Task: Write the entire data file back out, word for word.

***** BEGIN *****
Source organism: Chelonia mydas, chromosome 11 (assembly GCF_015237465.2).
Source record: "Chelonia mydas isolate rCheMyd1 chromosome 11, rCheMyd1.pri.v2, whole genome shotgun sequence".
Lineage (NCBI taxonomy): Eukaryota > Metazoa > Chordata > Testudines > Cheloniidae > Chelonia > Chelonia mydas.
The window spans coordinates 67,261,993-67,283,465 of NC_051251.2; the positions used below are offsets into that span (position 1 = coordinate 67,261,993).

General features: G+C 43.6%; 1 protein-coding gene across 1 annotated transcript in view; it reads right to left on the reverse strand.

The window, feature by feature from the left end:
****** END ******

Source organism: Chelonia mydas, chromosome 11 (assembly GCF_015237465.2).
Source record: "Chelonia mydas isolate rCheMyd1 chromosome 11, rCheMyd1.pri.v2, whole genome shotgun sequence".
Lineage (NCBI taxonomy): Eukaryota > Metazoa > Chordata > Testudines > Cheloniidae > Chelonia > Chelonia mydas.
The window spans coordinates 67,261,993-67,283,465 of NC_051251.2; the positions used below are offsets into that span (position 1 = coordinate 67,261,993).

General features: G+C 43.6%; 1 protein-coding gene across 1 annotated transcript in view; it reads right to left on the reverse strand.

The window, feature by feature from the left end: